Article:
One of the unexpected positives from two years of widespread pandemic-related disruption is a complete rethink of the world of work.
Two years ago, corporate fixation on time was profound: employees were meant to be at the office at a designated time, and expected to utilise the time at the office as productively as possible. The thought of employees working from anywhere — or more importantly at any time — was not entertained beyond the occasionally granted privilege.
The switch to remote work during the pandemic has exposed this obsession with time and place as a fallacy. Professionals, untethered from the office and working without the hands-on guidance of management, showed that greater workplace flexibility could not only work, but in some cases exceed older work models.
Since then the world of work has undergone a seismic shift away from inputs — adhering to time, completing tasks, ticking boxes — to outputs, which focus simply on completing tasks successfully and achieving the desired outcomes for the business.
Pandemic influences aside, the world of work is also undergoing huge changes due to the growing impact of next-generation technologies such as artificial intelligence, and a rethink of how workers and technology can combine for greater effect.
Understanding Work 4.0
In Europe, the future of work is being discussed under the umbrella term Work 4.0, referencing the influence of Industry 4.0 (the fourth industrial revolution) and widespread digitalisation.
This follows on from the birth of industrial society and the emergence of the first worker organisations (Work 1.0), the start of mass production and rise of welfare states in the 19th century (Work 2.0), and the emergence of globalisation and digitalisation since the 1970s (Work 3.0).
Work 4.0 is characterised by greater collaboration and co-operation, increased use of digital technologies and, importantly, a rise in flexible work arrangements.
It sees organisations blend together human expertise and digital technologies to create more productive workforces, improve the monitoring and training of workers, augmenting workforce capabilities with new technologies, and automating mundane and low-value tasks.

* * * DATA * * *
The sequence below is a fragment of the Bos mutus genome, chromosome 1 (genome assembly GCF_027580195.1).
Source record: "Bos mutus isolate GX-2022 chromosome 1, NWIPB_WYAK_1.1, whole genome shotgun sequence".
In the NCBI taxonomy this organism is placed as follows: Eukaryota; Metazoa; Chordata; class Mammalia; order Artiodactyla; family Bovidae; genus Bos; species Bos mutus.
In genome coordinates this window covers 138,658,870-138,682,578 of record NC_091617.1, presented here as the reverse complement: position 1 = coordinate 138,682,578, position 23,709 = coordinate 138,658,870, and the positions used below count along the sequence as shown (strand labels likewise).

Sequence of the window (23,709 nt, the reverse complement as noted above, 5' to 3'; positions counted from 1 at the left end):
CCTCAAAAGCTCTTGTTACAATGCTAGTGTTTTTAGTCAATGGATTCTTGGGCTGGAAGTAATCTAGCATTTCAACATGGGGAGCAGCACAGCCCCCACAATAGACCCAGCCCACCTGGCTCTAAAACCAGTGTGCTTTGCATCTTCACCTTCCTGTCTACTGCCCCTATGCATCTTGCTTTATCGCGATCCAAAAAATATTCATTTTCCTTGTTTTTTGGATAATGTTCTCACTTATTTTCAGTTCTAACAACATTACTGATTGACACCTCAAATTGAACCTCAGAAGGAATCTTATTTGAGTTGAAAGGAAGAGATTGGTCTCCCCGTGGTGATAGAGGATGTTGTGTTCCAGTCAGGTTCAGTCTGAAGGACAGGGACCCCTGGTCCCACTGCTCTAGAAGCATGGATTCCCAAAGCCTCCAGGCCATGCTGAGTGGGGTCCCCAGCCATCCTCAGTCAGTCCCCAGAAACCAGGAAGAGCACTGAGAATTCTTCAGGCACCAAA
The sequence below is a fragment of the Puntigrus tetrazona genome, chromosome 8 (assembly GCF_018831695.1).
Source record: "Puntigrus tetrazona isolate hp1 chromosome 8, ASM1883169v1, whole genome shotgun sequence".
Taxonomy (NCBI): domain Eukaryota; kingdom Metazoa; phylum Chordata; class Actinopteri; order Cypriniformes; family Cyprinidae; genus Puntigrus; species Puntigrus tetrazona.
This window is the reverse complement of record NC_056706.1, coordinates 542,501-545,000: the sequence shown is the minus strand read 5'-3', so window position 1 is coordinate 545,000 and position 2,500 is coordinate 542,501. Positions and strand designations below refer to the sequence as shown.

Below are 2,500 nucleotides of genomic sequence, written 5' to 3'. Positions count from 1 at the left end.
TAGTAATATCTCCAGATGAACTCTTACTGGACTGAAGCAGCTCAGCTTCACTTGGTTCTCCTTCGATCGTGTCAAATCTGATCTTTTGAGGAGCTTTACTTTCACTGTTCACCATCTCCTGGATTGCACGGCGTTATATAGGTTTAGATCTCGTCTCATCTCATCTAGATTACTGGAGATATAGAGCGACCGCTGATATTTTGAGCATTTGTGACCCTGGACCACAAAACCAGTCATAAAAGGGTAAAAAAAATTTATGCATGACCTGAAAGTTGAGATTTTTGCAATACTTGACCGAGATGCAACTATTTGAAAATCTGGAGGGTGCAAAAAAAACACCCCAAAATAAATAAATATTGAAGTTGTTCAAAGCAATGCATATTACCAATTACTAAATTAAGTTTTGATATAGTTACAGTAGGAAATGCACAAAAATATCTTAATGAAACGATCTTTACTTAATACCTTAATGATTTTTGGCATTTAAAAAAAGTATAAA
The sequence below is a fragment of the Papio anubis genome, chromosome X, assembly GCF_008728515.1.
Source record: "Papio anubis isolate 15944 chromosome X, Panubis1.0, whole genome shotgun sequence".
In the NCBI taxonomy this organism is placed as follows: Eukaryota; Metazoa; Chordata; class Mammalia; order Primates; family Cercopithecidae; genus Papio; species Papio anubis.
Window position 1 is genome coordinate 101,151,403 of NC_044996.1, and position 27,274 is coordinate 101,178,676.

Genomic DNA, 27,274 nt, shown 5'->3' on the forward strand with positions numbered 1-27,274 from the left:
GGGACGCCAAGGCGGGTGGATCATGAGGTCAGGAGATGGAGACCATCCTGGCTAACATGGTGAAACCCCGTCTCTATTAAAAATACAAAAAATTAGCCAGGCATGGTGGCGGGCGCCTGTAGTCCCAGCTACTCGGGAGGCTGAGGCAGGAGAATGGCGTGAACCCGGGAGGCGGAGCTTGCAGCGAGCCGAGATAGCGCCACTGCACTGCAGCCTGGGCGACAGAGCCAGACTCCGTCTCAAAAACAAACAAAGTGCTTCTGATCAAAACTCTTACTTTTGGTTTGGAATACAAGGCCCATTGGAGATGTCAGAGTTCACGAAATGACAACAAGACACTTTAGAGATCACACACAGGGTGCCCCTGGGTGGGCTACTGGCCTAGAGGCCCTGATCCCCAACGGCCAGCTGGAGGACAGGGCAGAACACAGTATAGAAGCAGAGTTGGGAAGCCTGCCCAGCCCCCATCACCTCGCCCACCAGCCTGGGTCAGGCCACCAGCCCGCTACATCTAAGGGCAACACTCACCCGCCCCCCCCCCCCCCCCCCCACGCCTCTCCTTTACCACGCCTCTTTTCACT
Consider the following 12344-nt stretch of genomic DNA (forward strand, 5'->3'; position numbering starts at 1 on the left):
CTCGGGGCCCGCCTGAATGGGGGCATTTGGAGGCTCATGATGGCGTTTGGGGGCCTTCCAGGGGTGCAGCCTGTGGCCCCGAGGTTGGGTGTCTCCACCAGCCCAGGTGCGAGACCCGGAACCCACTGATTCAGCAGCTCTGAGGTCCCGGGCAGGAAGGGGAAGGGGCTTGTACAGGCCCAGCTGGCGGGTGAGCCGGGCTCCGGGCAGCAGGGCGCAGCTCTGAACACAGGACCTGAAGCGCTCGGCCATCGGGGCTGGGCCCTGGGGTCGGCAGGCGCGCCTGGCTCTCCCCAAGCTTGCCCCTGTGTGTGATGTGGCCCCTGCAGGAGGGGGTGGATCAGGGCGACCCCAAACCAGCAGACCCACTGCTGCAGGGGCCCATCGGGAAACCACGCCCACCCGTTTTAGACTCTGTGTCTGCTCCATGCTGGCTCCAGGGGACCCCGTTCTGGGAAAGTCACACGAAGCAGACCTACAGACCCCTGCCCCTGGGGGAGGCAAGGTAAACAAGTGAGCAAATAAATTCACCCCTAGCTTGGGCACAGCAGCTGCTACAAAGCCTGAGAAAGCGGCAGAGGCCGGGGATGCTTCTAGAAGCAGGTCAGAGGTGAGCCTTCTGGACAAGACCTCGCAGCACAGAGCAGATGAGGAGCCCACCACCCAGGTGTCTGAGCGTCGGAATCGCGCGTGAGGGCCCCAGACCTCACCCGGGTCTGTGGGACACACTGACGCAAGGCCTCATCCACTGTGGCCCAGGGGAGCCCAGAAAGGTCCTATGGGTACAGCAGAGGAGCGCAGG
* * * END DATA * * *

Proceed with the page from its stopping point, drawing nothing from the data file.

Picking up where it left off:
At its core, though, the transition to Work 4.0 will involve much of what we are dealing with now: understanding and enabling a new model of work, and ensuring employees have the support they need to smoothly transition to new forms of work.
Tips for transitioning to a new way of work
It is important to understand that these are uncharted waters and there’s no universal playbook for success. Organisations also simply don’t have the luxury of slowing down to make careful changes.
Developing new work models is akin to trying to change the tyres and service the engine of a car travelling at 120km/h on the highway. Companies still need to meet sales targets, drive revenue, transform operations and stay on top of all the other changes confronting them while they make these essential changes.
That said, here are some guidelines that can help business leaders as they reimagine their workplace models:
Firstly, set the intention. Develop a compelling vision for the new world of work in your organisation and get everyone on board. You don’t want employees to each work according to their own version of the new world of work, as everyone will be pulling in different directions — to the detriment of themselves and the organisation.
Secondly, prioritise collaboration over control. The old command-and-control managerial approach cannot work effectively when employees are all working from different locations. Understand that the role of managers has changed and that the main priority is to get every employee to collaborate effectively and all work toward shared, clearly defined outcomes.
Next, build flexibility into the work model from the outset. Our new world of work requires different employees with varying skill sets and expectations to work from different locations, at different times. Company leaders will need to create flexible structures that enable employees to work effectively and quickly change approaches if the current method is no longer sufficient.
Finally, create a safe space that is not overly punishing of mistakes. Every company will need to find their ideal workplace model through trial and error. If mistakes are punished, employees may disengage from the process and revert to old ways of work, which will invariably be detrimental to the business, as the environment in which they operate has changed dramatically. Ensure there is a safe space where mistakes are met with constructive guidance and support, not punishment.
For the first time in memory, companies have no clear sense of what the end-goal of a changing workplace should look like. There is no manual to guide HR and business leaders, and the road ahead is bumpy and littered with hurdles.
By prioritising collaboration and creating space for experimentation and inevitable mistakes, companies and their employees can co-create a new way of work — one that works for everyone.